After each of my father’s races, I’d wonder about my own running future. Would I ever run a race as long as a marathon? Did I even want to? Back at home, running laps or on the paths at the local state park, I trained my legs for upcoming track and cross-country meets. When it came time to race, my family, mom, dad and brother came to cheer me on. They often held banners or waved flags. I could hear their voices, “Go get ’em Em, you can do it” in the crowd, and no matter how dead my legs felt at the moment, it made me pick up my pace and run just a bit faster. On better days, I was a mid-pack runner. Once at a cross-country meet, I ran last, just in front of the swag golf cart that was meant to sweep the course. I was never the best, or anywhere close to it, but finishing a race gave me a sense of accomplishment.
As an adult living in Prague, I set my sights on the early spring Prague half-marathon. A half-marathon seemed doable, without being as physically demanding as a marathon. Five years ago, I ran my first half-marathon with a friend who was an experienced racer. She kept our pace slow till the last few kilometers; then we went for broke. Throughout the race, especially when my legs grew tired, I scanned the crowds of bystanders for a familiar face. When I saw Radek with the children, my heart lit up. Their handwritten “Go Mommy” sign and exclamations of surprise at spotting me along the route helped me push on to the finish.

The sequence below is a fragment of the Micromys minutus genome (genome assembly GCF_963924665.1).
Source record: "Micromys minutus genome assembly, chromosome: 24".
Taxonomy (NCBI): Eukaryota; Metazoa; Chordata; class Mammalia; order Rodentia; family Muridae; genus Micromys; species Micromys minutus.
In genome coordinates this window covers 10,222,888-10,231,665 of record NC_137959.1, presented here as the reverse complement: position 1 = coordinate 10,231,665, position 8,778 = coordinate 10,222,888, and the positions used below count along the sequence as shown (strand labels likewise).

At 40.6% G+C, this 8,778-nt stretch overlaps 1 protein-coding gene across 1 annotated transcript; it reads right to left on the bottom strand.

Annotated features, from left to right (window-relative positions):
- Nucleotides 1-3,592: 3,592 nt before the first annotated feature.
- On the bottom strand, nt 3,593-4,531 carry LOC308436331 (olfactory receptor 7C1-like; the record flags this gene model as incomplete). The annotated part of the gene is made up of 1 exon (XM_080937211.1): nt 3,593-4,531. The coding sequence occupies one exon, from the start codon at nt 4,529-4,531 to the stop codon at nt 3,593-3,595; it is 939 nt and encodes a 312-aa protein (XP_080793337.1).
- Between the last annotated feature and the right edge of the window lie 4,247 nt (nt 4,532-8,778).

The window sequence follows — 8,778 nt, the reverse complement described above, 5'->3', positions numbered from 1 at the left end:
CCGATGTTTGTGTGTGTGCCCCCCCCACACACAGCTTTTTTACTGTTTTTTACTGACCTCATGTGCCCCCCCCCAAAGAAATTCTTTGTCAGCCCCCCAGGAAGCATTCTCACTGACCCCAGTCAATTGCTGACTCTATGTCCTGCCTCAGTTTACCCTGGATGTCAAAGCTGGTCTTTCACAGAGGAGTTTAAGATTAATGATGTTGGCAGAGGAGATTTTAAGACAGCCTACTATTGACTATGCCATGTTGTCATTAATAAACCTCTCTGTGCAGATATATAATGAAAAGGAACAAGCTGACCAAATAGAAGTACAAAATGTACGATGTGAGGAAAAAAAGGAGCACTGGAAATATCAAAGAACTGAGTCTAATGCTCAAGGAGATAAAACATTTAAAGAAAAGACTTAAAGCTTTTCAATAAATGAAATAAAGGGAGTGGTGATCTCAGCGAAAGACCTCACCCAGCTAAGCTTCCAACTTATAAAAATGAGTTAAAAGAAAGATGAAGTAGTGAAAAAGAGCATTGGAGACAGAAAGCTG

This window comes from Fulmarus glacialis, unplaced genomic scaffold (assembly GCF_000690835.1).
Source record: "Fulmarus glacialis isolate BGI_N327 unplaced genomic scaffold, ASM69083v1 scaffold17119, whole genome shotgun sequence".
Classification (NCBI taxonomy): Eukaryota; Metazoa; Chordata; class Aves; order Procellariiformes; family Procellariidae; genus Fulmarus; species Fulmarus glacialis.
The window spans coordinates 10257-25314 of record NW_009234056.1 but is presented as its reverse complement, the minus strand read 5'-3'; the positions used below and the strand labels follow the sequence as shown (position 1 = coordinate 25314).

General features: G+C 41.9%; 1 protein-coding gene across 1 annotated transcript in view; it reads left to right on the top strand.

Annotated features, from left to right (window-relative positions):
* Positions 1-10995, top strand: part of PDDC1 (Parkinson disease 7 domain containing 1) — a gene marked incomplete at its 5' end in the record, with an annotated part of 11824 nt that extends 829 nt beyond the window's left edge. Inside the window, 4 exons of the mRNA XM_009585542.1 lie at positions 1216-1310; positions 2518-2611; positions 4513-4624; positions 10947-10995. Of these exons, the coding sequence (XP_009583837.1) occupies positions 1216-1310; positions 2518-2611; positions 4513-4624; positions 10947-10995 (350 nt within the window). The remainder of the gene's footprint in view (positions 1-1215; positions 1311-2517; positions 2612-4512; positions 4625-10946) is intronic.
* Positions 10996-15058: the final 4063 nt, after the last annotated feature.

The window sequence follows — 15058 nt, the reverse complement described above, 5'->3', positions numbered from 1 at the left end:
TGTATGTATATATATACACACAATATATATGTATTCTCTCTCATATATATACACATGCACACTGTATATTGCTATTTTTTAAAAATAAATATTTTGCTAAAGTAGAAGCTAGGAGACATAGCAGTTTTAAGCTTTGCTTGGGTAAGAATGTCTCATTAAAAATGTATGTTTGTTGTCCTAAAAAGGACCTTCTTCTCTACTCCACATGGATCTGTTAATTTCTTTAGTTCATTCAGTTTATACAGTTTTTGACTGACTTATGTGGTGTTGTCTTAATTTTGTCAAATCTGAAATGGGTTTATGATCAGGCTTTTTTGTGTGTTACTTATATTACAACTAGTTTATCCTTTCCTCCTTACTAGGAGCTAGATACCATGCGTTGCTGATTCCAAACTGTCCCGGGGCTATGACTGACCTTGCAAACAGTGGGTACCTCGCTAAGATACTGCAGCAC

This past year, in a moment of self-doubt, I actually encouraged Radek and the kids to stay home. I wasn’t sure if I could finish the race, and I hated to have my family waiting out in the cold while I tried to accomplish my goal. But on race morning, I realized that, like it or not, my family was determined to see me through the day’s race. On the way to the race, I fielded questions from the children about whether I’d win the race and if not, then who would. In their winter coats and carrying a “Go Mommy” sign, they left me at the start. I agreed to look for them at the 12km mark and then just before the finish.
By 12 km, I was scanning the crowds hoping to see my family’s faces. I wanted to look as strong and composed as my father always had, when I ran past them. When I caught a glimpse of Samuel’s green coat, I thrust my arms up in the air in a victory symbol. The race was only halfway over, still when I saw the children’s faces, eager with anticipation and replete with the thrill of watching thousands of runners push their personal limits, I couldn’t help but feel like a winner. The feeling was multiplied tenfold when I finally saw them again near the finish. Their shouts of “Go Mommy” echoed in my ears as I pushed through the final kilometers. When I met them after the finish, they grabbed eagerly at my medal and the post-race goodie pack, just as I had years ago.